LGPL 2.1 + GPL 3 = problems?
verdy_p at wanadoo.fr
Sun Jul 15 11:53:17 UTC 2007
De : Arnoud Engelfriet [mailto:arnoud at engelfriet.net] :
> What I meant is that you can apply the terms of the GPL to any
> LGPL work instead of the LGPL terms. See LGPL 2 section 3, first
Note the exact statement is:
"(If a newer version than version 2 of the ordinary GNU General
Public License has appeared, then you can specify that version
instead if you wish.)"
But it is not cleared enough to explicitly state which "newer version" of
the GPL is usable, notably because it does not explicitly say if it is
valid. What makes the statement clear is "as published by the Free Software
Foundation" in the copyright notice.
These contestable terms (because it could include any other licence
compatible with the GPLv2, including one containing some terms not published
by the FSF itself) were revised in GPLv3 (section 14) and LGPLv3, by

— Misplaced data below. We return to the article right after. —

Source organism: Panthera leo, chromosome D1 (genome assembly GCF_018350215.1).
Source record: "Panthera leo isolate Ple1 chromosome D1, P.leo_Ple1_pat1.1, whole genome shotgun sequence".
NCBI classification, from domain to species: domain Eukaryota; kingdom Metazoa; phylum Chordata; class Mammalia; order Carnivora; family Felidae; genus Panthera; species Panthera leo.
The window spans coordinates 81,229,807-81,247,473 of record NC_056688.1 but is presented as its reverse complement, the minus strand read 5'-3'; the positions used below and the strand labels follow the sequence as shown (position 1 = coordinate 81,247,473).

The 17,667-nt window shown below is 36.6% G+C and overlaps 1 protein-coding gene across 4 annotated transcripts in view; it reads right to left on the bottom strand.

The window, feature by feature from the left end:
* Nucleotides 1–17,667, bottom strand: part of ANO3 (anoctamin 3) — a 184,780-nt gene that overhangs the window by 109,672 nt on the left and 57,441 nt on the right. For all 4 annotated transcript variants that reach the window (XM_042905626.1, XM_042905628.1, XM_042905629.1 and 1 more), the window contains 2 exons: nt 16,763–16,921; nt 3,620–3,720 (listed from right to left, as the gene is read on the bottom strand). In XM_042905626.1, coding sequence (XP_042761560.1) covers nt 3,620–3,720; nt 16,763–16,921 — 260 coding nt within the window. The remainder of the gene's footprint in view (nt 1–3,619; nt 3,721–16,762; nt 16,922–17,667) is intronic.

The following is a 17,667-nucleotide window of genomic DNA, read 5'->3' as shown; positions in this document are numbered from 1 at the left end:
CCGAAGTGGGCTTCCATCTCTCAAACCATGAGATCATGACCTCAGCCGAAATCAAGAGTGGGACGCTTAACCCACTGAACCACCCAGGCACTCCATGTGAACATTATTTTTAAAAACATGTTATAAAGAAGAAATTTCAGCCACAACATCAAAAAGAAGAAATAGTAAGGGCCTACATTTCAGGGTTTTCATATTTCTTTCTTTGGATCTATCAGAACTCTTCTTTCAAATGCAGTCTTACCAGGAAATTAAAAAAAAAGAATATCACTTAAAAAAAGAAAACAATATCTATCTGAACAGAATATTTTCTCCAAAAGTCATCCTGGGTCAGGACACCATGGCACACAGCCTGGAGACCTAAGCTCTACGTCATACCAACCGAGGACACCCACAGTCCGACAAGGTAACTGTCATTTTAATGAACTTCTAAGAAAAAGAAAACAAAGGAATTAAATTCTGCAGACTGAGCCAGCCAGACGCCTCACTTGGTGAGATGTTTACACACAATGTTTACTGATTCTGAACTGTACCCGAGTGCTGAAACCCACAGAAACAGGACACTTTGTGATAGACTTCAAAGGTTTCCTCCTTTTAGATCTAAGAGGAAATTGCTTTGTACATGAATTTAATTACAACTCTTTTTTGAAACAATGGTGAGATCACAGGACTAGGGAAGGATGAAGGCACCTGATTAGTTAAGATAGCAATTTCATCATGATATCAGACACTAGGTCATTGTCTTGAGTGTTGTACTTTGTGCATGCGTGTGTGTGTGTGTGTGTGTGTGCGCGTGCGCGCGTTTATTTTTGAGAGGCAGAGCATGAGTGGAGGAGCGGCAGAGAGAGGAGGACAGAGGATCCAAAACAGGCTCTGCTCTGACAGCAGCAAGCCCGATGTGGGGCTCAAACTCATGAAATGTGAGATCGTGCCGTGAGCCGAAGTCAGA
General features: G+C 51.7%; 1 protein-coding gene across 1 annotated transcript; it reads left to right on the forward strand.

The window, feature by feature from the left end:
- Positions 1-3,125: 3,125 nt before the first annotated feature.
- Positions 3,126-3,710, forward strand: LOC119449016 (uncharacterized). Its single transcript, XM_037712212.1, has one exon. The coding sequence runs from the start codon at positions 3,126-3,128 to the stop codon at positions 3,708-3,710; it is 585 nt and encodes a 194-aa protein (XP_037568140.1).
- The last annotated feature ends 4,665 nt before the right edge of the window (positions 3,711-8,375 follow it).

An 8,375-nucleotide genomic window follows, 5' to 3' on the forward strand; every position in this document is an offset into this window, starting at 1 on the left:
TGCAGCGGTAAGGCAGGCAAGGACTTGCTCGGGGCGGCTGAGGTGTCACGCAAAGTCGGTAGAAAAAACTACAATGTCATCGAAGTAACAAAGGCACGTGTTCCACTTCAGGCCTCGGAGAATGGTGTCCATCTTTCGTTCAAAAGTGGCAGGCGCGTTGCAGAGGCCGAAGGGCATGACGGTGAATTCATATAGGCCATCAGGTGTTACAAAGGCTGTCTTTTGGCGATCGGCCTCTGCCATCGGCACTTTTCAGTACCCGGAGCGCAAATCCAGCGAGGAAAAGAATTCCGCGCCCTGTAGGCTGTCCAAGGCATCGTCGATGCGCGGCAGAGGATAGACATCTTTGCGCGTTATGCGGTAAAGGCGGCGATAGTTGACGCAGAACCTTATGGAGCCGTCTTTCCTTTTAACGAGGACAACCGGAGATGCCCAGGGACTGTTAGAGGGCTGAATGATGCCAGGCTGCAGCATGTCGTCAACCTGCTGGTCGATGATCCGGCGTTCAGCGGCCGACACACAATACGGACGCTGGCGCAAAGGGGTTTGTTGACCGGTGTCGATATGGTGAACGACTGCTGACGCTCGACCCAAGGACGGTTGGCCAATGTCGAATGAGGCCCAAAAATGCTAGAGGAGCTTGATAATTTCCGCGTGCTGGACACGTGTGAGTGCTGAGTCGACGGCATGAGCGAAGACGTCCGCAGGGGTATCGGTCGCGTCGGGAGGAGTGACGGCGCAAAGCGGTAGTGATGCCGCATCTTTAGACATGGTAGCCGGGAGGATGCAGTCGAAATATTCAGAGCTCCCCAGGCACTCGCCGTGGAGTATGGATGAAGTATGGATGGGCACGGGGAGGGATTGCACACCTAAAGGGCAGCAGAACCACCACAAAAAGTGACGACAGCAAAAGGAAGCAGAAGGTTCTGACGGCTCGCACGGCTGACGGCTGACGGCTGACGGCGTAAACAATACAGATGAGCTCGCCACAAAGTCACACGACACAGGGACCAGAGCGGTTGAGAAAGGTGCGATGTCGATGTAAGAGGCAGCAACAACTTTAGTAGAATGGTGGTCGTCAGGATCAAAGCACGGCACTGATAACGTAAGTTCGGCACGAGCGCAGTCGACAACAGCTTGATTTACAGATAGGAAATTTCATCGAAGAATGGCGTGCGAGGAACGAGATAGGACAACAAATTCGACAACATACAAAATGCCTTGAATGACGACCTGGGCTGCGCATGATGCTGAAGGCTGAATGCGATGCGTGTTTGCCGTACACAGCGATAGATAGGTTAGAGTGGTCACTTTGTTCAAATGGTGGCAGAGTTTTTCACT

explaining where such extended permission can be found:
"If the Program specifies that a certain numbered version of the
GNU General Public License or any later version applies to it,
you have the option of following the terms and conditions either
of that numbered version or of any later version published by the
Free Software Foundation. If the Program does not specify a
version number of the GNU General Public License, you may choose
any version ever published by the Free Software Foundation."
This statement explicitly makes additional restrictions to the future
versions of the GPL (in the sense of section 10 of the GPLv3), as explained
in the following paragraphs in that section 14 of the GPLv3.
This interpretation was confirmed by the FSF, and justified the need to
include an upgrade to the referenced version of the GPL, to be fair with
what was done with the LGPLv2 in the past (when used in combination with
other non-FSF but compatible licenses).
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